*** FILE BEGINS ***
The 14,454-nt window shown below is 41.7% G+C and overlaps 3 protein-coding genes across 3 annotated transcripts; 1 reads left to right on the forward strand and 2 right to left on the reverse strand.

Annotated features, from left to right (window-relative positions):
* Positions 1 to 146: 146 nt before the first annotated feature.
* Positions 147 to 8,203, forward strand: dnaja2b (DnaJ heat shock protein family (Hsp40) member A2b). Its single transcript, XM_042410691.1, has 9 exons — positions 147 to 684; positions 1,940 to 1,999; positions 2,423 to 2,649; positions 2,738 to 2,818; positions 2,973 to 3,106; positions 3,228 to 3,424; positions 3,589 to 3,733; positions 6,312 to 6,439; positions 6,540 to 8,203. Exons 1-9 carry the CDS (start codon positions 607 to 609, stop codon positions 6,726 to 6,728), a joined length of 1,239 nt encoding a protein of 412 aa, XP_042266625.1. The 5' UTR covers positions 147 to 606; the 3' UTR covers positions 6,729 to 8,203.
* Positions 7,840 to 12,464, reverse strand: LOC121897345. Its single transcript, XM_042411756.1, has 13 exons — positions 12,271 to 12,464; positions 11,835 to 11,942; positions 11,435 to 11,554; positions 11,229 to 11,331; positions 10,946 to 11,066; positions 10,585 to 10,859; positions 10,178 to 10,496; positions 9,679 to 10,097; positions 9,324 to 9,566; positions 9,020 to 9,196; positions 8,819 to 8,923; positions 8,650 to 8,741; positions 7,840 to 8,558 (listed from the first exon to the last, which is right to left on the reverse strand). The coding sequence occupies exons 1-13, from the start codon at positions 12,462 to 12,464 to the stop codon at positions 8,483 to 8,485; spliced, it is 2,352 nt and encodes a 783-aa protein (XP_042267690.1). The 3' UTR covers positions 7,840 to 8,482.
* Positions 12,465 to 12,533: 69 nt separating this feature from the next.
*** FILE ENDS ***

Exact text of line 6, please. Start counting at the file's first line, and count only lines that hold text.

* Positions 12,465 to 12,533: 69 nt separating this feature from the next.